over, Barbie – there’s a new girl rocking the pink all over town, and hers is fluoro!
Meet Aggie Flea, whom you will immediately fall for, because she’s inquisitive, imaginative and
completely inept in most situations. Really, she’s a bit like Anne of Green
Gables in that she never intends to be troublesome but somehow always ends up
is ten, lives with her long-suffering mother and older teen brother, Jack, who
thinks he’s the man of the house now that their dad has moved to London.
has a bestie called Kumi and a pet mouse called Mr Pickles, and, as mentioned,
a penchant for getting herself into unintentional scrapes. For example,
squashing a spider inside her maths book, forgetting it was there until her
arachnophobe teacher opens the books – cue loud shrieks and a (yet another)
visit to the principal’s office.
the world’s biggest fan of Princess Zombie (graphic novels), and Tania’s
inclusion of excerpts of these to parallel Aggie at certain points is not only
a brilliant technique, but one that is exceedingly difficult to manage and make
cohesive. In fact, Aggie really wants to be just like Princess Zombie when she
grows up – ‘Except the part about being a Princess. And the part about being
mysterious new neighbour moves in next door, Aggie’s always fertile imagination
runs wild with these clues; a) a hearse parked in the driveway b) moving in at
midnight under cover of darkness c) mysterious letter wrongly delivered from
the Blood Bank d) not spotting the neighbour at all in daylight, all clearly
point to the irrefutable fact that the new neighbour is a vampire. Of course,
the additional clues of an extraordinary number of cotton buds being used and
bagpipe music, also indicate that the vampire is Scottish with exceptionally
when the local newspaper runs a competition for the schoolkids with the prize
for best interviewer winning their prize presented by none other than D.K.
Norman, author of Princess Zombie, Aggie is determined to win at all costs. She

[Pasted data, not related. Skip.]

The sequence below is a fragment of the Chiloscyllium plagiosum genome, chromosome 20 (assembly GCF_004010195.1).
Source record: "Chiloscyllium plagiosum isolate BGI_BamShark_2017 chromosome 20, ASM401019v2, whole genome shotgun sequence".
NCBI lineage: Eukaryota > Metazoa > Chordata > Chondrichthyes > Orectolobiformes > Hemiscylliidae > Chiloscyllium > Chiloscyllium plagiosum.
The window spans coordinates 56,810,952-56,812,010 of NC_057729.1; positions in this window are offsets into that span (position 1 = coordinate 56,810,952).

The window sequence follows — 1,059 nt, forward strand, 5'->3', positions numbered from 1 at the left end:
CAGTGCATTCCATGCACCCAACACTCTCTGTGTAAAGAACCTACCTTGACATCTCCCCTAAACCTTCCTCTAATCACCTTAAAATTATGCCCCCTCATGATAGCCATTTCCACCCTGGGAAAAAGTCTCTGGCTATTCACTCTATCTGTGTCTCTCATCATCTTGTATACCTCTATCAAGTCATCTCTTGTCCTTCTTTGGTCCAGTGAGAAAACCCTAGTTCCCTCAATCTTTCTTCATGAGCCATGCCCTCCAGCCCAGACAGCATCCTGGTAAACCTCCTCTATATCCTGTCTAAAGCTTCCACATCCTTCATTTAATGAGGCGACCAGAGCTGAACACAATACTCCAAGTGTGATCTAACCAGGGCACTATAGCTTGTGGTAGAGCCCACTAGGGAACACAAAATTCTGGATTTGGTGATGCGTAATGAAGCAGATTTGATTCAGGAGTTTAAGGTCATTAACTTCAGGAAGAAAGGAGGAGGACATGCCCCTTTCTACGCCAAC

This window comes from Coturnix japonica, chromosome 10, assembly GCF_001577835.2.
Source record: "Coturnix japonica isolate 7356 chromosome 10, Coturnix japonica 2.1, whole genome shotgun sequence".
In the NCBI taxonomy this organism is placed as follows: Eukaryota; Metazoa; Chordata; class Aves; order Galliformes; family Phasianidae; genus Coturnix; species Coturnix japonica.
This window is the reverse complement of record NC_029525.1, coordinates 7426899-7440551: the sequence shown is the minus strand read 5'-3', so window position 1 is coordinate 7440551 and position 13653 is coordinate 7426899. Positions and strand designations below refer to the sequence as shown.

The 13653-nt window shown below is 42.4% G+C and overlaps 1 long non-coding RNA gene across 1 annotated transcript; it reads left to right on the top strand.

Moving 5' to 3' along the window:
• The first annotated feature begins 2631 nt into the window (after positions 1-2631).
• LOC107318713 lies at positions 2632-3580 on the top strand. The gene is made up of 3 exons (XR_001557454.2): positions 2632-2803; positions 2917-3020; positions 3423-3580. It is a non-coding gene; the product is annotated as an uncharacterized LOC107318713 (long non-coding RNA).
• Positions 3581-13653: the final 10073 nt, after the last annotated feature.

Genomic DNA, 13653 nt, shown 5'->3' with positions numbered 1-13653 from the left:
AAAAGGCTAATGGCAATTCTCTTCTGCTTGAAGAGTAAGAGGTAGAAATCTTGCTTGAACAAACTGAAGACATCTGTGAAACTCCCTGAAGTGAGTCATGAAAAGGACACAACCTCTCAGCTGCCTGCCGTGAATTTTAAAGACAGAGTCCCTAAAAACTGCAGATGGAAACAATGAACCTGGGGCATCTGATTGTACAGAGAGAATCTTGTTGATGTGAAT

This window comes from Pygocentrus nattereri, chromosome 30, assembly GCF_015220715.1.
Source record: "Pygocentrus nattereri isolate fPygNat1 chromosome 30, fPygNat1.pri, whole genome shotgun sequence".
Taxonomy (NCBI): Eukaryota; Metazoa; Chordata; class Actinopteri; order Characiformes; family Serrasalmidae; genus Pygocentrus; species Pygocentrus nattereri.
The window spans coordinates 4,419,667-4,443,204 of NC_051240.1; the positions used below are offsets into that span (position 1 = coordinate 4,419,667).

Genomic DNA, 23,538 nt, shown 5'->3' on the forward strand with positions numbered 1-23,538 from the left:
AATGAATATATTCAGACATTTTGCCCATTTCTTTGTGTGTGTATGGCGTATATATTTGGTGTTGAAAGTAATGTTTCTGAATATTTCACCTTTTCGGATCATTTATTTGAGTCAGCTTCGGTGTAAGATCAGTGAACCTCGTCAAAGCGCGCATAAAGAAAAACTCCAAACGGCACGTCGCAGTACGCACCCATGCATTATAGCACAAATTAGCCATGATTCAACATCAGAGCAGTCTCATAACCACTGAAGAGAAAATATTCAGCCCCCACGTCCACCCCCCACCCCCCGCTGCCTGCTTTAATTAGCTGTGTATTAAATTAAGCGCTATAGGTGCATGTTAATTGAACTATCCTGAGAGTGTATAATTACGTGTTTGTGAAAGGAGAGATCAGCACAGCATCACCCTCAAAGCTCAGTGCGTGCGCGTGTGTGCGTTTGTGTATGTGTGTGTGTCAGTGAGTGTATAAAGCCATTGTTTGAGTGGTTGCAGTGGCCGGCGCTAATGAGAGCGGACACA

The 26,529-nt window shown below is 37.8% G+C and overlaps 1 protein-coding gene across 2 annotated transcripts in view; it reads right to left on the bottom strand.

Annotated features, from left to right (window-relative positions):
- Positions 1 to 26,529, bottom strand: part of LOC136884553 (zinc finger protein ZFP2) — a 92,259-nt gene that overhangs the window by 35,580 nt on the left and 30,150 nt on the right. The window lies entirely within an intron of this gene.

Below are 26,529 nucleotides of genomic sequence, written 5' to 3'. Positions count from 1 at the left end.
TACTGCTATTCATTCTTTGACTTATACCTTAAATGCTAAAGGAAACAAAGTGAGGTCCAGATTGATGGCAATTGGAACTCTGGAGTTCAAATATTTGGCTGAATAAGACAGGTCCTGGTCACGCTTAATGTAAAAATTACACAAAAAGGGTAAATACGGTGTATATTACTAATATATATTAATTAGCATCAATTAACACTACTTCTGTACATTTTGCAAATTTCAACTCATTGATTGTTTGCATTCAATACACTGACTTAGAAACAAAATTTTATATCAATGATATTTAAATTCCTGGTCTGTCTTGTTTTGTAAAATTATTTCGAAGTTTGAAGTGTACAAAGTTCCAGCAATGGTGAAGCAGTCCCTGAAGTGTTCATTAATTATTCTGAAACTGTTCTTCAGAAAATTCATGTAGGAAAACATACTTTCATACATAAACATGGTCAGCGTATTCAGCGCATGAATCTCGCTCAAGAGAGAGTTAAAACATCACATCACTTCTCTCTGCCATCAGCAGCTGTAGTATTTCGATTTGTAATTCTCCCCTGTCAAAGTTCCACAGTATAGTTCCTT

wants the fame, she wants to meet her hero author, and she wants to beat the
pants of snarky Zara Miller. You may well conjecture that this interview
with a vampire is going to be full of mishap from start to finish – and
you’d be right!
much to love and laugh over with this great new series: mouse poo rolled in
glitter to mimic actual bat droppings (you know because vampires can
transform!) which, of course, also end up all over the cranky teacher, the
principal’s slug-like moustache (that had me in fits of giggles), the constant
qualifier ‘with his giant head’ in reference to Jack, Aggie’s attempted
Scottish accent and more.
Though the humour rackets riotously
throughout, there’s also a lot to be gleaned on not letting imaginations run
away, friendship, consideration and thoughtfulness. I love that in a market so
dominated by male writers with formulaic ‘humorous’ books [quotation marks
deliberate], Tania is writing fresh and sparkling comedic narratives for the
junior/middle grades. I’ve been a fan since Jinny & Cooper and can’t
wait to see more of Aggie’s adventures. I also need to make note of the
hilarious illustrations from A Yi and the brilliant (and flamboyant) touch of
the electric pink throughout!
recommended for your readers as a read-aloud from Year 1 or for your newly
independent and growing readers. Check the trailer for an
introduction to the fun.
Title: Aggie Flea Is NOT A Liar
Author: Tania Ingram
Illustrator: A Yi
Publisher: Scholastic Australia, $16.99
Date of Publication: September 2023
For ages: 6+
Type: Junior Fiction